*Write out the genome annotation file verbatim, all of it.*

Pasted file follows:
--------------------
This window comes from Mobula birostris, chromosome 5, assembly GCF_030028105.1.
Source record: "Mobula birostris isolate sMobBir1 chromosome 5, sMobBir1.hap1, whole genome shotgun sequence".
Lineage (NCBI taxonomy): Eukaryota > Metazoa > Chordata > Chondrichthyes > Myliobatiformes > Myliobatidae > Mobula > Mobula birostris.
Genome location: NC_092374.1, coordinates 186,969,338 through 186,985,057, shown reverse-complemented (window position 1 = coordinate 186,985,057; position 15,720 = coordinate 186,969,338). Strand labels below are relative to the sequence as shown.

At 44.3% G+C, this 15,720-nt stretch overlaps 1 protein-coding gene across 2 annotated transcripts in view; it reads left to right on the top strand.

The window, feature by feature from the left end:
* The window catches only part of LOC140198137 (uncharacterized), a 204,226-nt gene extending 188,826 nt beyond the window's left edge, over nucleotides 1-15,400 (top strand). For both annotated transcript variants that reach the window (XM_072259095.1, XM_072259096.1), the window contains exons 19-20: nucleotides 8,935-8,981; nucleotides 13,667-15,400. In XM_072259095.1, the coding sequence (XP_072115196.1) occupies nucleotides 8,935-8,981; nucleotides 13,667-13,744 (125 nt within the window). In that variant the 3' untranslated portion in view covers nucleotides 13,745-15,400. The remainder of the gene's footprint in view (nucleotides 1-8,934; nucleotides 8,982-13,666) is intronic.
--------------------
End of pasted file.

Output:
This window comes from Mobula birostris, chromosome 5, assembly GCF_030028105.1.
Source record: "Mobula birostris isolate sMobBir1 chromosome 5, sMobBir1.hap1, whole genome shotgun sequence".
Lineage (NCBI taxonomy): Eukaryota > Metazoa > Chordata > Chondrichthyes > Myliobatiformes > Myliobatidae > Mobula > Mobula birostris.
Genome location: NC_092374.1, coordinates 186,969,338 through 186,985,057, shown reverse-complemented (window position 1 = coordinate 186,985,057; position 15,720 = coordinate 186,969,338). Strand labels below are relative to the sequence as shown.

At 44.3% G+C, this 15,720-nt stretch overlaps 1 protein-coding gene across 2 annotated transcripts in view; it reads left to right on the top strand.

The window, feature by feature from the left end:
* The window catches only part of LOC140198137 (uncharacterized), a 204,226-nt gene extending 188,826 nt beyond the window's left edge, over nucleotides 1-15,400 (top strand). For both annotated transcript variants that reach the window (XM_072259095.1, XM_072259096.1), the window contains exons 19-20: nucleotides 8,935-8,981; nucleotides 13,667-15,400. In XM_072259095.1, the coding sequence (XP_072115196.1) occupies nucleotides 8,935-8,981; nucleotides 13,667-13,744 (125 nt within the window). In that variant the 3' untranslated portion in view covers nucleotides 13,745-15,400. The remainder of the gene's footprint in view (nucleotides 1-8,934; nucleotides 8,982-13,666) is intronic.